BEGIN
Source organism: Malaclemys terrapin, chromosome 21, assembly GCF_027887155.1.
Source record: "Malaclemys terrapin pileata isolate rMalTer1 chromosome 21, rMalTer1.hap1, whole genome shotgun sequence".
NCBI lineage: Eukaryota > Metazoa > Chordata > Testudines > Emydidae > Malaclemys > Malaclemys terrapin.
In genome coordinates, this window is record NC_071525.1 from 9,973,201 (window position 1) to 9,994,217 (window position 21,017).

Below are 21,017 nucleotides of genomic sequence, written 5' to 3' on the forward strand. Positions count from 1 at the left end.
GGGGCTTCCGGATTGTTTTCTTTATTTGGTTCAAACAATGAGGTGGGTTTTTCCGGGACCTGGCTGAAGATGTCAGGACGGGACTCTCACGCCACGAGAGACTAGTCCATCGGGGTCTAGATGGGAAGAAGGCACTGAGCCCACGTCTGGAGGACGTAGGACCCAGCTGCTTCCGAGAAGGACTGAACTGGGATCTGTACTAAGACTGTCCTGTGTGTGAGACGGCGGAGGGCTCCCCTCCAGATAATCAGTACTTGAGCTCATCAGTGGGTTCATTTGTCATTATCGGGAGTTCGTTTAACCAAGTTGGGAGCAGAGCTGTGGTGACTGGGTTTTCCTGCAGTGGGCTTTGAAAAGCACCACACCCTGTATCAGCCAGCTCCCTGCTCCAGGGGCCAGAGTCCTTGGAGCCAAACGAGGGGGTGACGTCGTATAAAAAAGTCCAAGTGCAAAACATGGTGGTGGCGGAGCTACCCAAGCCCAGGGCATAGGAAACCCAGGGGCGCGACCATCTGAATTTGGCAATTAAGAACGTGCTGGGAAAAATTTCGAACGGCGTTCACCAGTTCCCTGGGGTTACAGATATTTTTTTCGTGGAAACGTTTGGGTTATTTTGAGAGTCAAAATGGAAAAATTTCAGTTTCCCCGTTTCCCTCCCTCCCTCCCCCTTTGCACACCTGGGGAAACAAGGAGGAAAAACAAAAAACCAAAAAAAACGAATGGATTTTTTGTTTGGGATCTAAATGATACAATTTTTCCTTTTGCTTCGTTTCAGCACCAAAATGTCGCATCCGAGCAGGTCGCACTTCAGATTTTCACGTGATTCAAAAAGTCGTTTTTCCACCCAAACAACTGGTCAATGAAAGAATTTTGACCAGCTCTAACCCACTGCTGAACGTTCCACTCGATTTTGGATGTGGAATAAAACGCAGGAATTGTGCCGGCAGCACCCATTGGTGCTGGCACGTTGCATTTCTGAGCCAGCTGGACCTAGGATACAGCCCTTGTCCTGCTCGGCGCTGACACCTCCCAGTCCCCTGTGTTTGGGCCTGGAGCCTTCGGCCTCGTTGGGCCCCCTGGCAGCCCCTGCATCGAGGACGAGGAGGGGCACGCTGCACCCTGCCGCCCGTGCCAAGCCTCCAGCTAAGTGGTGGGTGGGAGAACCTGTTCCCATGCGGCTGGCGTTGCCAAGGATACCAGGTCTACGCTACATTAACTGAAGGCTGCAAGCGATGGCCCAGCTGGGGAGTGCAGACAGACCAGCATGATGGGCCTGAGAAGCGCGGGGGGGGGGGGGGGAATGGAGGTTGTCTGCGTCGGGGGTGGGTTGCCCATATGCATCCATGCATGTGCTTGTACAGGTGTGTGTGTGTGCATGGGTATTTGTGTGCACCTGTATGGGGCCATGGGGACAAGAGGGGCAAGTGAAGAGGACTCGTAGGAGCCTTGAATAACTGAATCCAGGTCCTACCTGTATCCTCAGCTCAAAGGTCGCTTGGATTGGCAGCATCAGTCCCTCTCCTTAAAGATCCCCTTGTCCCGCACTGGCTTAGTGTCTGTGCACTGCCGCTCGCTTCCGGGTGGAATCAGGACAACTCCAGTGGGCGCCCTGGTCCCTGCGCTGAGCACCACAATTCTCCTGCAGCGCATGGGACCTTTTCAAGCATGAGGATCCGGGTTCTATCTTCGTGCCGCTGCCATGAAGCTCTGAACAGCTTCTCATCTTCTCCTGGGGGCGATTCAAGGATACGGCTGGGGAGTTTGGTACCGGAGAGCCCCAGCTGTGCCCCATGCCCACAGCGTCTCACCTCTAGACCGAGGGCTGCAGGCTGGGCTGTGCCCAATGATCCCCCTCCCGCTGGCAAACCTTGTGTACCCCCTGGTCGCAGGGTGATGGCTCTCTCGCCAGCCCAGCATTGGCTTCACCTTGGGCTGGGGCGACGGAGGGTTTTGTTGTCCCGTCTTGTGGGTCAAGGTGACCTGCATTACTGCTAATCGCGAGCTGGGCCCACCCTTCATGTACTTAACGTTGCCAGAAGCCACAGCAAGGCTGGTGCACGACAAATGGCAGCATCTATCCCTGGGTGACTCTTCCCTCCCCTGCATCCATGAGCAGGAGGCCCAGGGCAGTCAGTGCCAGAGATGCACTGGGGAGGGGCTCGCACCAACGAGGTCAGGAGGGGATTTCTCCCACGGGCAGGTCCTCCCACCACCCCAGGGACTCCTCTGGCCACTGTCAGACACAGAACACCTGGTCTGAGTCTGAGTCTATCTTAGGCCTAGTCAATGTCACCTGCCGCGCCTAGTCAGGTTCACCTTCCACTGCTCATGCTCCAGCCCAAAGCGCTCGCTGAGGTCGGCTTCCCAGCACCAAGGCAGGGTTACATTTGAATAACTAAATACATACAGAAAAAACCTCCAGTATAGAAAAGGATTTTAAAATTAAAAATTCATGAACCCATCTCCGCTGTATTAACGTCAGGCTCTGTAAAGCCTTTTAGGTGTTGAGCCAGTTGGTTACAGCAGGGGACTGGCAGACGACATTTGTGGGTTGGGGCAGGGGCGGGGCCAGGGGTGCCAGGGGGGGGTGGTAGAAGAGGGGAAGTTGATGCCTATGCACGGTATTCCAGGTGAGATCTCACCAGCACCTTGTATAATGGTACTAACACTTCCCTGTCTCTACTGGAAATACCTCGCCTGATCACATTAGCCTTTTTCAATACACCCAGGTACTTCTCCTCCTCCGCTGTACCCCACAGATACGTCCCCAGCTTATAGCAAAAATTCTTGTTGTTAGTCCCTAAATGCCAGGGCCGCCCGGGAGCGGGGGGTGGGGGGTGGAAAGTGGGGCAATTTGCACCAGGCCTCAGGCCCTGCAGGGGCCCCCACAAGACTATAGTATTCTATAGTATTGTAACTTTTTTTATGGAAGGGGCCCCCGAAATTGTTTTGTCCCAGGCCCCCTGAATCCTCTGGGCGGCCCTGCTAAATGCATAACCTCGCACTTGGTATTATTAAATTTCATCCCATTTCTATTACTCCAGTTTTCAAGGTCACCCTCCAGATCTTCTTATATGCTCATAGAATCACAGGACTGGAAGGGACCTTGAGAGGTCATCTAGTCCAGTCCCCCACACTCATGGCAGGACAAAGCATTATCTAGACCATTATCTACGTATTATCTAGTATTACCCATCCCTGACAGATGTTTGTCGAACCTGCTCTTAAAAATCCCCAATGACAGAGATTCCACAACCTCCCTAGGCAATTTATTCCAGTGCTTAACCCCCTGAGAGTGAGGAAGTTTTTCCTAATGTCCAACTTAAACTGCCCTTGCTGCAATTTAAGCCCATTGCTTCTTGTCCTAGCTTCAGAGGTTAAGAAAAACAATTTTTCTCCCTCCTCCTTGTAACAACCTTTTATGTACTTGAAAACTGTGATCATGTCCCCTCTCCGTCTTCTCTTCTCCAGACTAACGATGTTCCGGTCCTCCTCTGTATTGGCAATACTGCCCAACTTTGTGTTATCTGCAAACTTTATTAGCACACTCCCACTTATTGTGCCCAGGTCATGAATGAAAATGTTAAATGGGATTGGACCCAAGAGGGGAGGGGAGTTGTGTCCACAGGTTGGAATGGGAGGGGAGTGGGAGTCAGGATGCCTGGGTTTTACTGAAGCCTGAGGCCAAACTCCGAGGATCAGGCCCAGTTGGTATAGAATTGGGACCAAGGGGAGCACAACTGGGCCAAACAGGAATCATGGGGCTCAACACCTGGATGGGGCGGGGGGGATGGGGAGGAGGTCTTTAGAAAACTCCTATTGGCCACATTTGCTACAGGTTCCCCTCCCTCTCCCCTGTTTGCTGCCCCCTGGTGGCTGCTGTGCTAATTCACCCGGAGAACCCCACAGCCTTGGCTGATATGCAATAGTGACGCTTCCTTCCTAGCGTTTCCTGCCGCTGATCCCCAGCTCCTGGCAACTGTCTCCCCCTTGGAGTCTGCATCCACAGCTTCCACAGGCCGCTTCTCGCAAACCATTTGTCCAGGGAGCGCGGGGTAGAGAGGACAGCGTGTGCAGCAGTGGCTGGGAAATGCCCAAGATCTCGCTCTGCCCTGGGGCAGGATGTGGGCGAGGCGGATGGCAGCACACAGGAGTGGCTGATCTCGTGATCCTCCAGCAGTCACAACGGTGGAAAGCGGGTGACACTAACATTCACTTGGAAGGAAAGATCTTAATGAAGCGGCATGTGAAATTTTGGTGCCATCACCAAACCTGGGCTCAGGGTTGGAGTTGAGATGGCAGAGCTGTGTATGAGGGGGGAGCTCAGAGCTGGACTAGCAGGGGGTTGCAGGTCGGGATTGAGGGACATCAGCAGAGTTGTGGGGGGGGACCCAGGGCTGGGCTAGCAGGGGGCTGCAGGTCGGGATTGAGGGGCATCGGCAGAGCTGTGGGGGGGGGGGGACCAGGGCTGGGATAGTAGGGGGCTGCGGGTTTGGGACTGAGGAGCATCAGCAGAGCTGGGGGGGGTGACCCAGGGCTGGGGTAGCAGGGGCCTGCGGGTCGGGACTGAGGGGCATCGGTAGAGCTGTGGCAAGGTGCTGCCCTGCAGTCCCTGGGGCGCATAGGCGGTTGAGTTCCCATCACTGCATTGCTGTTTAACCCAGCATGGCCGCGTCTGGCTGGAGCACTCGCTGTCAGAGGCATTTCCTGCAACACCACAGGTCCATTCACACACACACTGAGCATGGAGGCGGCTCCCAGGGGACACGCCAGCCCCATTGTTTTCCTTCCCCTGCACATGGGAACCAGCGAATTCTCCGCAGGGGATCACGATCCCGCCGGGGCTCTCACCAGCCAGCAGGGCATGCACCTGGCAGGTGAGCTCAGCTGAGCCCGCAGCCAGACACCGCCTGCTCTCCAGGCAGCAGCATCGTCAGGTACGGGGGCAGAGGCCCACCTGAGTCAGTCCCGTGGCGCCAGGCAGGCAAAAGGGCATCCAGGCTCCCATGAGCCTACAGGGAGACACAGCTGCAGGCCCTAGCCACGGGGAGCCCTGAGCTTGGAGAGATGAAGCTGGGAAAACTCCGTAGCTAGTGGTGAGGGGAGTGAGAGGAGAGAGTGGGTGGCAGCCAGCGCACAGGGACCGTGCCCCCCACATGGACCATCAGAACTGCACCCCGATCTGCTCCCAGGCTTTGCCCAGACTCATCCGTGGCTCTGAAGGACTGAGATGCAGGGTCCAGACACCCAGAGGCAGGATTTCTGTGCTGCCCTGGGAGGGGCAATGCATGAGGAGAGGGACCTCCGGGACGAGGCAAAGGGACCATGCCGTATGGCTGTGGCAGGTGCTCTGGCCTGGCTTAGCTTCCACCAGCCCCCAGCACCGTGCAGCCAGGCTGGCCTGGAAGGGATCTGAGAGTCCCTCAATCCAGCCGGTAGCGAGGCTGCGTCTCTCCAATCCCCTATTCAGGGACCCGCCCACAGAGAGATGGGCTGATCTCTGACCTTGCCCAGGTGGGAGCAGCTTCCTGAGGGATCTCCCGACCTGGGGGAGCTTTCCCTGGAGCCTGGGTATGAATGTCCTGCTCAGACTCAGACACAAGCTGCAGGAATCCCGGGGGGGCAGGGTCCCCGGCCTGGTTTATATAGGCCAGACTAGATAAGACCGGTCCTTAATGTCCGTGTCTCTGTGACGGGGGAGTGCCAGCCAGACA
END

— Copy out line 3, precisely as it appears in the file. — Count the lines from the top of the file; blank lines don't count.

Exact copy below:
NCBI lineage: Eukaryota > Metazoa > Chordata > Testudines > Emydidae > Malaclemys > Malaclemys terrapin.